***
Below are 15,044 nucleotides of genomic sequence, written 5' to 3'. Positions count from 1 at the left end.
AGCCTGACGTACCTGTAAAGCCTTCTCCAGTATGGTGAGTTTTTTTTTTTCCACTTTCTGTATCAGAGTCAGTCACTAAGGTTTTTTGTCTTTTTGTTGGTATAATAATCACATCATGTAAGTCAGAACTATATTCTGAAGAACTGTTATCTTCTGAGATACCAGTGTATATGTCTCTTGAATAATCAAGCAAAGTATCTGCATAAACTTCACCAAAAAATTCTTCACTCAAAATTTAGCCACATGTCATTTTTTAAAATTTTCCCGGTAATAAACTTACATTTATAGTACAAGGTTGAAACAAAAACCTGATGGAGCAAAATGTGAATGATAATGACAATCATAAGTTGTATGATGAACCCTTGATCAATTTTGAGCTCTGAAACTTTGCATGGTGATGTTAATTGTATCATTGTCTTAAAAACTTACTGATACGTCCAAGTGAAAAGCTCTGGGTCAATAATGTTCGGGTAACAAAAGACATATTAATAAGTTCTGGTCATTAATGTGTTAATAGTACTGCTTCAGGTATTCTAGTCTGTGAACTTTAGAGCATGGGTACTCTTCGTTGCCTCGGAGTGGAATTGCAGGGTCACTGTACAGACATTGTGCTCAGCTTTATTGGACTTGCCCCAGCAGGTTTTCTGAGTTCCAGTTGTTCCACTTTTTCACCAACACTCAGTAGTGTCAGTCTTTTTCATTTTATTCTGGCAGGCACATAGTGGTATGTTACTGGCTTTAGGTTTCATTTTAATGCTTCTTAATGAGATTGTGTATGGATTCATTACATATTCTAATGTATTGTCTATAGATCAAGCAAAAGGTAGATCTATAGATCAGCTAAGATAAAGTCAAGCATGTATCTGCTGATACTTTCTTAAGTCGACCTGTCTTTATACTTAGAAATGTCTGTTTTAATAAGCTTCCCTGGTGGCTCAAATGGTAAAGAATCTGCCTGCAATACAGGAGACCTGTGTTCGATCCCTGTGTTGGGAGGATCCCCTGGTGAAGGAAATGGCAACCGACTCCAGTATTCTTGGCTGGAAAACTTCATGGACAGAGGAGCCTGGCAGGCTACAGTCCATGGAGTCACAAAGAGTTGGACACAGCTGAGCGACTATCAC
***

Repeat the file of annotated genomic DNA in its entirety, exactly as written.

Below are 15,044 nucleotides of genomic sequence, written 5' to 3'. Positions count from 1 at the left end.
AGCCTGACGTACCTGTAAAGCCTTCTCCAGTATGGTGAGTTTTTTTTTTTCCACTTTCTGTATCAGAGTCAGTCACTAAGGTTTTTTGTCTTTTTGTTGGTATAATAATCACATCATGTAAGTCAGAACTATATTCTGAAGAACTGTTATCTTCTGAGATACCAGTGTATATGTCTCTTGAATAATCAAGCAAAGTATCTGCATAAACTTCACCAAAAAATTCTTCACTCAAAATTTAGCCACATGTCATTTTTTAAAATTTTCCCGGTAATAAACTTACATTTATAGTACAAGGTTGAAACAAAAACCTGATGGAGCAAAATGTGAATGATAATGACAATCATAAGTTGTATGATGAACCCTTGATCAATTTTGAGCTCTGAAACTTTGCATGGTGATGTTAATTGTATCATTGTCTTAAAAACTTACTGATACGTCCAAGTGAAAAGCTCTGGGTCAATAATGTTCGGGTAACAAAAGACATATTAATAAGTTCTGGTCATTAATGTGTTAATAGTACTGCTTCAGGTATTCTAGTCTGTGAACTTTAGAGCATGGGTACTCTTCGTTGCCTCGGAGTGGAATTGCAGGGTCACTGTACAGACATTGTGCTCAGCTTTATTGGACTTGCCCCAGCAGGTTTTCTGAGTTCCAGTTGTTCCACTTTTTCACCAACACTCAGTAGTGTCAGTCTTTTTCATTTTATTCTGGCAGGCACATAGTGGTATGTTACTGGCTTTAGGTTTCATTTTAATGCTTCTTAATGAGATTGTGTATGGATTCATTACATATTCTAATGTATTGTCTATAGATCAAGCAAAAGGTAGATCTATAGATCAGCTAAGATAAAGTCAAGCATGTATCTGCTGATACTTTCTTAAGTCGACCTGTCTTTATACTTAGAAATGTCTGTTTTAATAAGCTTCCCTGGTGGCTCAAATGGTAAAGAATCTGCCTGCAATACAGGAGACCTGTGTTCGATCCCTGTGTTGGGAGGATCCCCTGGTGAAGGAAATGGCAACCGACTCCAGTATTCTTGGCTGGAAAACTTCATGGACAGAGGAGCCTGGCAGGCTACAGTCCATGGAGTCACAAAGAGTTGGACACAGCTGAGCGACTATCAC